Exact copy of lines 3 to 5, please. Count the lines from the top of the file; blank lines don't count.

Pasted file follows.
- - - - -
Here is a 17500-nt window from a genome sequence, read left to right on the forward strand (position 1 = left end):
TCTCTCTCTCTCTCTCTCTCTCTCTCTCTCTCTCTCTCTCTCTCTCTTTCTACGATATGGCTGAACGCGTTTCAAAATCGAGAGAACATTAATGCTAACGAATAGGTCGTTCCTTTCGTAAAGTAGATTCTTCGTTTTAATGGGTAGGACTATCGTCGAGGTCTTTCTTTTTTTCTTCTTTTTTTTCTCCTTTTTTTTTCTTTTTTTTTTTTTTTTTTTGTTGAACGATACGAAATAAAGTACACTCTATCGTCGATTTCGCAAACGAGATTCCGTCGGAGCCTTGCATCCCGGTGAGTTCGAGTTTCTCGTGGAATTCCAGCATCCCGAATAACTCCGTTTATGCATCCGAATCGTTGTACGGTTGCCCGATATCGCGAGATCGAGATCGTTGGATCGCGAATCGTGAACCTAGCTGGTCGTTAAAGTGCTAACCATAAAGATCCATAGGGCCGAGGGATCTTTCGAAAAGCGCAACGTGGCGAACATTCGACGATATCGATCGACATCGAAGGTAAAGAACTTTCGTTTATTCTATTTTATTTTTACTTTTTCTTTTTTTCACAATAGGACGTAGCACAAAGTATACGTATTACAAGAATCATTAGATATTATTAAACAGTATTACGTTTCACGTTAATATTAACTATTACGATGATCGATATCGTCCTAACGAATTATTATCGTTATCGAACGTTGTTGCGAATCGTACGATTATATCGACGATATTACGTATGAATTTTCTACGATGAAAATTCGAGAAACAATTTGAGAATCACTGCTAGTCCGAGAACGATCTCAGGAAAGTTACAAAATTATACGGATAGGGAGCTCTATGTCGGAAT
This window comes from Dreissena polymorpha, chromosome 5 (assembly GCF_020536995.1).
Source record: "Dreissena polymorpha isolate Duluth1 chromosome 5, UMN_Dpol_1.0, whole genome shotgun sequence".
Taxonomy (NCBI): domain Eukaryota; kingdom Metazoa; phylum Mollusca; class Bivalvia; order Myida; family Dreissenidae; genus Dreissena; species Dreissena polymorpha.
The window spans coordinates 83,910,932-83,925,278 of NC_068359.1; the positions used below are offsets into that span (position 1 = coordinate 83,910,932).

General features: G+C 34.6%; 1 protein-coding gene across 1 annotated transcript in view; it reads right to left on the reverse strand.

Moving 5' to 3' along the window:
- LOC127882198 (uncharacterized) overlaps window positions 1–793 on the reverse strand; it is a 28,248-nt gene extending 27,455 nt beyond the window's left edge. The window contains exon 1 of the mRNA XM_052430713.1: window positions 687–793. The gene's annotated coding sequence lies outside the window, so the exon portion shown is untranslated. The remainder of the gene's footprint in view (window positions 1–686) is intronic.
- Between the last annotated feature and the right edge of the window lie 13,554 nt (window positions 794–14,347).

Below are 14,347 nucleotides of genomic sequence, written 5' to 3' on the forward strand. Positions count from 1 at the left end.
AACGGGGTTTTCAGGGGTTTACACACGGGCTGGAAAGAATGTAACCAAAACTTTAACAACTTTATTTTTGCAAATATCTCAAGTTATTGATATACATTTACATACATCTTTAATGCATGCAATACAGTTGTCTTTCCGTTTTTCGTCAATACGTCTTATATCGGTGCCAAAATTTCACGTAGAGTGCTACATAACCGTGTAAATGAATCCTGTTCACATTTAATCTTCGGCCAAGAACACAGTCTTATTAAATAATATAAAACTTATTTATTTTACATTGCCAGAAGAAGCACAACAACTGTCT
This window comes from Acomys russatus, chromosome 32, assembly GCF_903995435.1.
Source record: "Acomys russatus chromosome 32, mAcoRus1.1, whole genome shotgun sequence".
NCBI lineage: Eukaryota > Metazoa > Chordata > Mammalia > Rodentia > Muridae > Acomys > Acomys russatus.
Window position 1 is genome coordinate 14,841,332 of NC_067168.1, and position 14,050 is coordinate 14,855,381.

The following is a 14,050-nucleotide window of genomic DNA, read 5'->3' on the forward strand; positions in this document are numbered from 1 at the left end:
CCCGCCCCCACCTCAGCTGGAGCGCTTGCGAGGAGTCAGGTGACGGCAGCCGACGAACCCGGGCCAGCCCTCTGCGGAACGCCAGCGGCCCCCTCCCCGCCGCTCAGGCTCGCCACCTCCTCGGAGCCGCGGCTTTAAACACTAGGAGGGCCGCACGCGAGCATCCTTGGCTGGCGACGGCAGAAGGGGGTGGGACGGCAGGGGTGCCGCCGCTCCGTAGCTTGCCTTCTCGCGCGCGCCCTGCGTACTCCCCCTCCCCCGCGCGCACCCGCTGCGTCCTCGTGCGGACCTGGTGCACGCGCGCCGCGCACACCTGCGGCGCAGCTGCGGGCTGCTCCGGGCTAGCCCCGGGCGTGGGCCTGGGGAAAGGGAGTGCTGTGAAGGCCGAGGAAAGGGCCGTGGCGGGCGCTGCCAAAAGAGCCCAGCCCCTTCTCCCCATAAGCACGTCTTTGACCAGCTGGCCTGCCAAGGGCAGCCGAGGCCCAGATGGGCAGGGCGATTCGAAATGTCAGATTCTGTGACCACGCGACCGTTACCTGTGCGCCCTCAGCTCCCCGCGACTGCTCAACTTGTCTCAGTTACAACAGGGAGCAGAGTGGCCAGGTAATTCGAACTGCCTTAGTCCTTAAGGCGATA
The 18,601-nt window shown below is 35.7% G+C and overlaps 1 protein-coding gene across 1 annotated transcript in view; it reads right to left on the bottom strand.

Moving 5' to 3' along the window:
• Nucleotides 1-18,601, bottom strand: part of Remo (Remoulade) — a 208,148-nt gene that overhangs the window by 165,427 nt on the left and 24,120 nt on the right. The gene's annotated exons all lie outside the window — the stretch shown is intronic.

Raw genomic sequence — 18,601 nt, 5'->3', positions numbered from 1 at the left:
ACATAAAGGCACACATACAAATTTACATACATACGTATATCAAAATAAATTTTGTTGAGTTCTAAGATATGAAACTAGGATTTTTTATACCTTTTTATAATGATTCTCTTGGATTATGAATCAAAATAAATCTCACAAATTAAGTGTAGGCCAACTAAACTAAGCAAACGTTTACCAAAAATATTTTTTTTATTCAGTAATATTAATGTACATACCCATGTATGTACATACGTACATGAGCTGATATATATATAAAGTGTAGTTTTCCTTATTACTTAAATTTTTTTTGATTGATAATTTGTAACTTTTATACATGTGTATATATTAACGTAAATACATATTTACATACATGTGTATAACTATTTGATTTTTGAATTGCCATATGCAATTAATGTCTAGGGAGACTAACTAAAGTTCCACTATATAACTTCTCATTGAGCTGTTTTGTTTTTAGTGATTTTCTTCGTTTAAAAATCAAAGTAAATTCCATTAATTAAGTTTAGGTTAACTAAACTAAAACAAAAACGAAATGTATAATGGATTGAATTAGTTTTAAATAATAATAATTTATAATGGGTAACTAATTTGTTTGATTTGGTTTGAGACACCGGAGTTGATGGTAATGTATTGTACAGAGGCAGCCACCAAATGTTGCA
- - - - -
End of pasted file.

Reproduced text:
This window comes from Dreissena polymorpha, chromosome 5 (assembly GCF_020536995.1).
Source record: "Dreissena polymorpha isolate Duluth1 chromosome 5, UMN_Dpol_1.0, whole genome shotgun sequence".
Taxonomy (NCBI): domain Eukaryota; kingdom Metazoa; phylum Mollusca; class Bivalvia; order Myida; family Dreissenidae; genus Dreissena; species Dreissena polymorpha.